The 5% Continent: Greed, Divides, Solidarity

The virtual series on “The 5% Continent: Greed, Divides, Solidarity which is on-going, is co-organised by HJI, PHM and African Alliance.

The “Divides” series held on 27th  October 2021 featured the President of Ghana Registered Nurses and Midwives Association, Mrs. Perpetual Ofori-Ampofo as a panelist.

The webinar threw light on the Covid-19 pandemic and it’s impact on the African continent. Some of the key issues arising from the series was that fact that private sector testing was expensive, putting pressure on public clinics to do free tests for the citizenry. Additionally, because not all public vaccination sites have equal access to vaccines, a lot of pressure is put on the few sites that have and increases the burden of work on the health workers.

High demand for health care services at public sector health facilities leading to task shifting affecting nurses and Community Health Workers (CHWs) and disruption of routine services.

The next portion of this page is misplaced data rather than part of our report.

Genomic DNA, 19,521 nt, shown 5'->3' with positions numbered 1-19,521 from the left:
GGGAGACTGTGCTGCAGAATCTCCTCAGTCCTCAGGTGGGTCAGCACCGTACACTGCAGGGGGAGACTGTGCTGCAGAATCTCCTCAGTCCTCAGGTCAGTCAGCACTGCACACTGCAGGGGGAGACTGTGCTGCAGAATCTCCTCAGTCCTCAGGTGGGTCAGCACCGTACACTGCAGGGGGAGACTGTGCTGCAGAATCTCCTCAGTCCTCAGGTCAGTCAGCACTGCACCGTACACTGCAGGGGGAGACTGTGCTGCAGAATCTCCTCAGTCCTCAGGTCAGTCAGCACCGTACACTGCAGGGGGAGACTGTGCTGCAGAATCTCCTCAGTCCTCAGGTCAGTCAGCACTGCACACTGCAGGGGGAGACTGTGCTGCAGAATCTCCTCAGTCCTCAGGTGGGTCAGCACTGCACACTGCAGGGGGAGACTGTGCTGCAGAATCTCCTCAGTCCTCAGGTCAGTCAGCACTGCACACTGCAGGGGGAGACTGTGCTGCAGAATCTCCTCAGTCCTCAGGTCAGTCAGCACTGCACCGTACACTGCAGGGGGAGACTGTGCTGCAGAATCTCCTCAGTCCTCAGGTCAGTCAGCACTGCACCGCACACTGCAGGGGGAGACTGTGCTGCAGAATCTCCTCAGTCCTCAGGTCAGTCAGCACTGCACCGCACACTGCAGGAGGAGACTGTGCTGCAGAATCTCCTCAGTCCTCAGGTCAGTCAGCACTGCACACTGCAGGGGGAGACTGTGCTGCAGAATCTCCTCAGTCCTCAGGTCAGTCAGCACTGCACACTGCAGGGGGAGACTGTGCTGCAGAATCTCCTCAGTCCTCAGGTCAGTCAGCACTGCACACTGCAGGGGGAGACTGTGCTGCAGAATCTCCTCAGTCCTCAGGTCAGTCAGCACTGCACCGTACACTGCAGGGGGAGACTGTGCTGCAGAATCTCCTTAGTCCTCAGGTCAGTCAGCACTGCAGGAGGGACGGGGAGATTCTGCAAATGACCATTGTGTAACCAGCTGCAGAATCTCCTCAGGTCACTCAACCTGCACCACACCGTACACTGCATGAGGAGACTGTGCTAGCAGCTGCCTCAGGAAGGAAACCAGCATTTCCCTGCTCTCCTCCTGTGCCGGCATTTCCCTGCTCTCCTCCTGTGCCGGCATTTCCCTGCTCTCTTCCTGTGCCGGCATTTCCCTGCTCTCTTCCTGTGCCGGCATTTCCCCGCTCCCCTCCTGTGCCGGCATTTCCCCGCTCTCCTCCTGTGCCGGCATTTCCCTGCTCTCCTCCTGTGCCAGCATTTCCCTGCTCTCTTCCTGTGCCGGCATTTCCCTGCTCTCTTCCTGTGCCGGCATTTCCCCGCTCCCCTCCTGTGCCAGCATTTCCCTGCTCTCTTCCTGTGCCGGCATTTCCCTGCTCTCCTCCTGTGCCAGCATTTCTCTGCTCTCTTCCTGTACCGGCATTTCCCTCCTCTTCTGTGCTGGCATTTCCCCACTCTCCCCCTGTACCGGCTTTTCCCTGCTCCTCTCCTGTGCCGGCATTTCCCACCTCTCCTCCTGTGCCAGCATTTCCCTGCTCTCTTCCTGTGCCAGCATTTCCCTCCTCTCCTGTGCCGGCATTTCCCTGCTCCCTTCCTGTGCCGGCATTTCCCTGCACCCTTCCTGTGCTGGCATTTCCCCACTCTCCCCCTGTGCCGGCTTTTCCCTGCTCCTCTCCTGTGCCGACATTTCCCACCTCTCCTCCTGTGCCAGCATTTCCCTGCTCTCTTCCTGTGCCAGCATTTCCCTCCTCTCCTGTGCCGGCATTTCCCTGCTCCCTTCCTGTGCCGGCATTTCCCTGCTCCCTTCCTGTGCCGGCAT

The pressures of the pandemic on the already weak health systems have led to doctors and nurses leaving the public health system which is further constraining access to care.

Healthcare is generally more difficult to access in rural areas. Often rural communities rely on urban or peri-urban locations to access health care.

Different rural populations are positioned differently – e.g. farmworkers face specific challenges in accessing health care which might be different from mine workers. Challenges in accessing care in rural areas are enduring, yet remains low on the list of policy priorities.

The chunk of the health workforce globally are made up of women. Women are putting their lives on the line to care for Covid-19 patients as they struggle to care for their own families. Due to the sexual division of labour, women face the additional burden of care work in the home (in addition to their work as professional caregivers). This burden was exacerbated during the lockdown with household members staying home for long stretches of time.

CHWs also face dangerous working conditions because they work within private households, where they are at risk of  violence. Their scope of work is poorly defined and it keeps expanding depending on what more senior health workers need assistance with.

Stakeholders must work together to overcome the divides that exist within our health systems, communities and continent at large.


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